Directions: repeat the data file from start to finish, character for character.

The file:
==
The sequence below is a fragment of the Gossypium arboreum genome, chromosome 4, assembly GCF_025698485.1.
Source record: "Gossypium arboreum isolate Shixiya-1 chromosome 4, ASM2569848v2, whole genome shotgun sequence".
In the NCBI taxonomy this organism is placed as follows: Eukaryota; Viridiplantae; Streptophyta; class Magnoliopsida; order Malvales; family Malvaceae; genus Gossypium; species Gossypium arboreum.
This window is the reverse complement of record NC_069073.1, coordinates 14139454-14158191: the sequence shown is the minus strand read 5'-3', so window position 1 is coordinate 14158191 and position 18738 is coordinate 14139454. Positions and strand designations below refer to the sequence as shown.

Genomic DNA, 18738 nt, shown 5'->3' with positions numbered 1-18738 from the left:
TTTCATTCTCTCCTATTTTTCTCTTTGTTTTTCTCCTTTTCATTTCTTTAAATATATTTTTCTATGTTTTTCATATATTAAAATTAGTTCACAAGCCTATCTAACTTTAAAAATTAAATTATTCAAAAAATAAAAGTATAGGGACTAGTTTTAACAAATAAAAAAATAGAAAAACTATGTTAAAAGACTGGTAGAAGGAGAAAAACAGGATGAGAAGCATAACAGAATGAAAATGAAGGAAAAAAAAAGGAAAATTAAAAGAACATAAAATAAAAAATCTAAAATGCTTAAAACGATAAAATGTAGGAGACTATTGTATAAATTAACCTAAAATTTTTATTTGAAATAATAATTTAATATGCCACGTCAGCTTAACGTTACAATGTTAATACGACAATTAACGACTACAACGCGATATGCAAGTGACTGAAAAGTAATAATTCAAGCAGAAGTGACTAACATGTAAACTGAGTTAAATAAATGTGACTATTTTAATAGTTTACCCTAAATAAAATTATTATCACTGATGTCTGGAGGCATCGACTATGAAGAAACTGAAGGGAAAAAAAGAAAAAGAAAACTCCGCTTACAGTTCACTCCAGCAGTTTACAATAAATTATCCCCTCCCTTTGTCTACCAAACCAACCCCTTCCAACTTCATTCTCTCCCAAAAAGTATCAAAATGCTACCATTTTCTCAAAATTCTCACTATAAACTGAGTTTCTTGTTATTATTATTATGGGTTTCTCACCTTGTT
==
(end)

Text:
The sequence below is a fragment of the Gossypium arboreum genome, chromosome 4, assembly GCF_025698485.1.
Source record: "Gossypium arboreum isolate Shixiya-1 chromosome 4, ASM2569848v2, whole genome shotgun sequence".
In the NCBI taxonomy this organism is placed as follows: Eukaryota; Viridiplantae; Streptophyta; class Magnoliopsida; order Malvales; family Malvaceae; genus Gossypium; species Gossypium arboreum.
This window is the reverse complement of record NC_069073.1, coordinates 14139454-14158191: the sequence shown is the minus strand read 5'-3', so window position 1 is coordinate 14158191 and position 18738 is coordinate 14139454. Positions and strand designations below refer to the sequence as shown.

Genomic DNA, 18738 nt, shown 5'->3' with positions numbered 1-18738 from the left:
TTTCATTCTCTCCTATTTTTCTCTTTGTTTTTCTCCTTTTCATTTCTTTAAATATATTTTTCTATGTTTTTCATATATTAAAATTAGTTCACAAGCCTATCTAACTTTAAAAATTAAATTATTCAAAAAATAAAAGTATAGGGACTAGTTTTAACAAATAAAAAAATAGAAAAACTATGTTAAAAGACTGGTAGAAGGAGAAAAACAGGATGAGAAGCATAACAGAATGAAAATGAAGGAAAAAAAAAGGAAAATTAAAAGAACATAAAATAAAAAATCTAAAATGCTTAAAACGATAAAATGTAGGAGACTATTGTATAAATTAACCTAAAATTTTTATTTGAAATAATAATTTAATATGCCACGTCAGCTTAACGTTACAATGTTAATACGACAATTAACGACTACAACGCGATATGCAAGTGACTGAAAAGTAATAATTCAAGCAGAAGTGACTAACATGTAAACTGAGTTAAATAAATGTGACTATTTTAATAGTTTACCCTAAATAAAATTATTATCACTGATGTCTGGAGGCATCGACTATGAAGAAACTGAAGGGAAAAAAAGAAAAAGAAAACTCCGCTTACAGTTCACTCCAGCAGTTTACAATAAATTATCCCCTCCCTTTGTCTACCAAACCAACCCCTTCCAACTTCATTCTCTCCCAAAAAGTATCAAAATGCTACCATTTTCTCAAAATTCTCACTATAAACTGAGTTTCTTGTTATTATTATTATGGGTTTCTCACCTTGTT